Peaceful Piggy feels the frustration of life and how emotions can be overwhelming. And sometimes it’s hard when things don’t go your way—it can make a piggy angry and sad. So Piggy walks the reader through a series of steps to find inner peace when things around him seem out of control. Through the simple meditation, Piggy has time to notice all the magical things in life, too!
What Does It Mean To Be Present? By Rana Diorio
This beautifully illustrated picture book engages all of the senses to demonstrate how to appreciate each moment as they unfold. The story sparks meaningful discussions about the important gift of gratitude, giving children the opportunity to live more fully and richly…in the present.
Anh’s Anger by Gail Silver
Five-year-old Anh becomes angry when his grandfather asks him to stop playing and come in for dinner. Anh’s grandfather recommends that he go to his room and, “sit with his anger.” The story unfolds when Anh discovers what it means to sit with his anger (a redhead fiery creature). Anh and his anger work together to come up with a solution.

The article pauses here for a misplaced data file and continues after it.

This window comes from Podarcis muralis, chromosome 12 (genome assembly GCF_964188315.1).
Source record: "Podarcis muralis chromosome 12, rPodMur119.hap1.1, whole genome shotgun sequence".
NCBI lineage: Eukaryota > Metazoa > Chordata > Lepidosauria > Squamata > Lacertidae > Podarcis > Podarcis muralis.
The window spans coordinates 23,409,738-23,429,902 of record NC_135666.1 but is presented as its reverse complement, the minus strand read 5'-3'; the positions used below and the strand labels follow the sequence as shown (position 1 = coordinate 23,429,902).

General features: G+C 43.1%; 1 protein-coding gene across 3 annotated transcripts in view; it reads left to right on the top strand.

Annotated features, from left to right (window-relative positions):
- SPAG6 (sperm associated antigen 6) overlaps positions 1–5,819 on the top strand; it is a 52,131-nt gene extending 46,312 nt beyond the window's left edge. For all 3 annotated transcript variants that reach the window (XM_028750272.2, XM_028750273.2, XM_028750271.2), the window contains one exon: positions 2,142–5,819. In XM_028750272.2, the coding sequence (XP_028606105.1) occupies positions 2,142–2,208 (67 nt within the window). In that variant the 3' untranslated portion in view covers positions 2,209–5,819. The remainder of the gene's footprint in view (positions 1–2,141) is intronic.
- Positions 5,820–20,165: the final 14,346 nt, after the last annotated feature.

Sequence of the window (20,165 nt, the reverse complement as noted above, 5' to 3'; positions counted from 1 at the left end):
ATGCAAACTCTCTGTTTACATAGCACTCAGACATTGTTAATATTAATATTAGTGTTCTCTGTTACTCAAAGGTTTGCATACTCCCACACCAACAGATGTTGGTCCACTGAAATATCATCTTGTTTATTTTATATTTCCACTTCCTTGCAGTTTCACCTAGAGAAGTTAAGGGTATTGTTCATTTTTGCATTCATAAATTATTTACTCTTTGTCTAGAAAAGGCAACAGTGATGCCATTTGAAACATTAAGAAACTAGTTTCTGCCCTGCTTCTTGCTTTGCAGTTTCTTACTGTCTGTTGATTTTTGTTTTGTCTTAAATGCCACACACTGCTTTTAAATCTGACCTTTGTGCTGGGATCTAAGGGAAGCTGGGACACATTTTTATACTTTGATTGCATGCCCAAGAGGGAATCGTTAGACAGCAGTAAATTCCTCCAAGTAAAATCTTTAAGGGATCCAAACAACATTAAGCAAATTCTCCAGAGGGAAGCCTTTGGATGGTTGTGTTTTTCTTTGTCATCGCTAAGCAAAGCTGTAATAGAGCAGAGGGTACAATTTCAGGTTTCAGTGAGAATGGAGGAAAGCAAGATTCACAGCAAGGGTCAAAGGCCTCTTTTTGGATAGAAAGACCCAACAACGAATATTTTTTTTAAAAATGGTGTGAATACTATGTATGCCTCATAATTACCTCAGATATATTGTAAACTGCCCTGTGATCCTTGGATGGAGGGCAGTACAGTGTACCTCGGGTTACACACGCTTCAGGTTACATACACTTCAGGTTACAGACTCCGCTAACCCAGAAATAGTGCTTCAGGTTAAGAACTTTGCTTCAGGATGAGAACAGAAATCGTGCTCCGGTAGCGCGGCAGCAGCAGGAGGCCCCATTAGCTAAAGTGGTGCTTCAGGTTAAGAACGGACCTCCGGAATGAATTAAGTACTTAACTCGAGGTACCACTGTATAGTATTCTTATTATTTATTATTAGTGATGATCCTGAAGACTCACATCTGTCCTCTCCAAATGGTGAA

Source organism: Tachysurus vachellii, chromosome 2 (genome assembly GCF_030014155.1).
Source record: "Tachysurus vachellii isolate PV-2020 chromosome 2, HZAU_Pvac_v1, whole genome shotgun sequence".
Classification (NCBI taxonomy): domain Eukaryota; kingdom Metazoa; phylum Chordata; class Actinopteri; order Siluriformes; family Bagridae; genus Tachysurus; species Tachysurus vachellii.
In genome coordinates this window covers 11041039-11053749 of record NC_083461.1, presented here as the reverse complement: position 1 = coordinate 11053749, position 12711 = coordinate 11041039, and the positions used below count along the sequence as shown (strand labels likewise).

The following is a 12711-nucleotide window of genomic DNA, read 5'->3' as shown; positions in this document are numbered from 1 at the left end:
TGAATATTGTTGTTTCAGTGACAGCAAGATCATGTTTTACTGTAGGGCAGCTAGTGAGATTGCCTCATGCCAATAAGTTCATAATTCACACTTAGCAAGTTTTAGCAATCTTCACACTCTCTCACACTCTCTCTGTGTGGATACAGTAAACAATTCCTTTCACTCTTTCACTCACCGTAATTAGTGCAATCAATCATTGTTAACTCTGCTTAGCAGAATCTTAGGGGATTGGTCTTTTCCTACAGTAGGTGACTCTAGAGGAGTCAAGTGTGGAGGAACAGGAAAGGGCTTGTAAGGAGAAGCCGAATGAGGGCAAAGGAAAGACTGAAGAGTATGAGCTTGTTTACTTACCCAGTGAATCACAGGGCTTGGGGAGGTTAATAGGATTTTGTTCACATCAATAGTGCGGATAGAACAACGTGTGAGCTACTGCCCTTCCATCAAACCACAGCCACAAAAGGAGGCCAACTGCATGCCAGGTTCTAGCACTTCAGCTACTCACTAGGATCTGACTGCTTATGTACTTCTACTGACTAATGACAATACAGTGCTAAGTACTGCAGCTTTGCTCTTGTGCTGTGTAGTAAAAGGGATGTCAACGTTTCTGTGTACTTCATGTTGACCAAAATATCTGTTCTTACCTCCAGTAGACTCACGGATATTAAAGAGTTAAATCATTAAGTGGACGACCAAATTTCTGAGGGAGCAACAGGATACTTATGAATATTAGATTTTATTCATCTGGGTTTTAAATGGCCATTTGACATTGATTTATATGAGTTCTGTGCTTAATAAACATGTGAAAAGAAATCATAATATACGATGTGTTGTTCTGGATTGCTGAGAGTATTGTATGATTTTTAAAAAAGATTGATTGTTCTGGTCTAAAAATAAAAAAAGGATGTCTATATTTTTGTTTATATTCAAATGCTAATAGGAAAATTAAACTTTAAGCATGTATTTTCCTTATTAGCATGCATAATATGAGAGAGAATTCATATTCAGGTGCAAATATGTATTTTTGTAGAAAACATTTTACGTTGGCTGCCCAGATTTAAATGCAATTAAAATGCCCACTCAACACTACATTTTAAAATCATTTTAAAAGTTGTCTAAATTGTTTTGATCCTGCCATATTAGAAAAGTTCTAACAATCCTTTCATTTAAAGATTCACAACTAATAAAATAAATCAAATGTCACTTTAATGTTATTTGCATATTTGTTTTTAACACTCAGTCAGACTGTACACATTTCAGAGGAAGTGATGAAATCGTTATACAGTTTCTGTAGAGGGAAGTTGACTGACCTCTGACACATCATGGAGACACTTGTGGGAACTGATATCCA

Steps and Stones by Gail Silver
Anh’s friends leave and he feels left out at school. He finds himself sitting with his anger again. By counting his steps and harmonizing them with his breathing (mindfulness walk) Anh is able to slow down and take his anger for a peaceful walk.
I am Peace: A Book of Mindfulness by Susan Verde
This book teaches children how to be present and appreciate each moment of the day. The author also gives ideas on how to engage in meaningful discussions about the importance of gratitude, slowing down and being present.
Master of Mindfulness: How to be your own Superhero in Times of Stress by Lauri Grossman
Master of Mindfulness is an inspiring book written for kids by kids, that expresses ways kids can stay calm and tap into their own personal strength so that they are empowered and in control of their emotions.